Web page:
Students enrolled in a State Approved Teacher Education Program (SATEP) must complete fieldwork and student teaching hours to become licensed teachers in Hawai‘i. Historically, most students cannot work while completing these requirements, often posing a barrier to program completion and adding hardship to students who must balance family, life, and school commitments. As a result, federal funds can now support workforce development, providing registered apprenticeship opportunities so students can earn an income while completing their classroom-based experience hours in schools that are registered as apprenticeship sites.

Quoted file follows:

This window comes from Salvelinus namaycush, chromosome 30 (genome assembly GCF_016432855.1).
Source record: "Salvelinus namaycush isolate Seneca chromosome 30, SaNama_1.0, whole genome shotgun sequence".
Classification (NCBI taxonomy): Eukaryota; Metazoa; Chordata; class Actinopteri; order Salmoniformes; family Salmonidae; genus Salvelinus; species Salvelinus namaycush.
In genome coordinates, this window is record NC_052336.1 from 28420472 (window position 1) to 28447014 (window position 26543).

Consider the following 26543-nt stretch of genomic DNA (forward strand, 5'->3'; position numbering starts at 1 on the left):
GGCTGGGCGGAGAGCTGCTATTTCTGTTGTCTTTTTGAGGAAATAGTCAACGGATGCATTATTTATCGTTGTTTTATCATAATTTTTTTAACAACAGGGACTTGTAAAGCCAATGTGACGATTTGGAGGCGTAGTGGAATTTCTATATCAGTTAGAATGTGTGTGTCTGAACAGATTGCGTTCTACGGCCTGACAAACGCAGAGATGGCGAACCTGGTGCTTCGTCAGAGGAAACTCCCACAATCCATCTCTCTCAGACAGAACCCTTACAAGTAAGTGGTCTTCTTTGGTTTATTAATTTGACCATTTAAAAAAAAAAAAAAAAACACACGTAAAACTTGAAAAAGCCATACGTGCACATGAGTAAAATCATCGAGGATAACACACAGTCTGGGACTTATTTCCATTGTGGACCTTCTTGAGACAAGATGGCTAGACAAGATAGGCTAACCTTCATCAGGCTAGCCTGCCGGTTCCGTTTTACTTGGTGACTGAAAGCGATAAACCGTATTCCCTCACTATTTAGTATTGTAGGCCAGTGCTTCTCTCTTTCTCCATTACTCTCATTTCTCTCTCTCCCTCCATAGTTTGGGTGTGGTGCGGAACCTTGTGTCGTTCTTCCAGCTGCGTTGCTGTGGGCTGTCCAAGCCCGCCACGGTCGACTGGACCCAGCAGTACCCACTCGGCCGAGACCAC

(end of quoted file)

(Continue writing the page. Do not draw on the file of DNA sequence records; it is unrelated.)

To launch this opportunity in Hawai‘i, a collaborative partnership between UH Mānoa and Maui County’s Department of Labor will pilot an apprenticeship opportunity so that eligible students could earn $20+/hour during the Spring 2024 semester. Upon success of this initiative, the goal would be to expand these opportunities statewide.

As part of the Project Equal Access initiative, having workforce apprenticeships would allow us to build a wider and stronger pipeline into the teaching profession, as more nontraditional and diverse candidates would be able to pursue their teacher preparation program, while also being able to earn an income.

Outcomes

Ten (10) teacher candidates were identified as eligible for this pilot project across 4 different statewide COE teacher licensure programs (i.e., BEd in Early Childhood + Early Childhood Special Education, BEd in Elementary, BEd in Special Education, and MEdT in Dual Secondary + Special Education).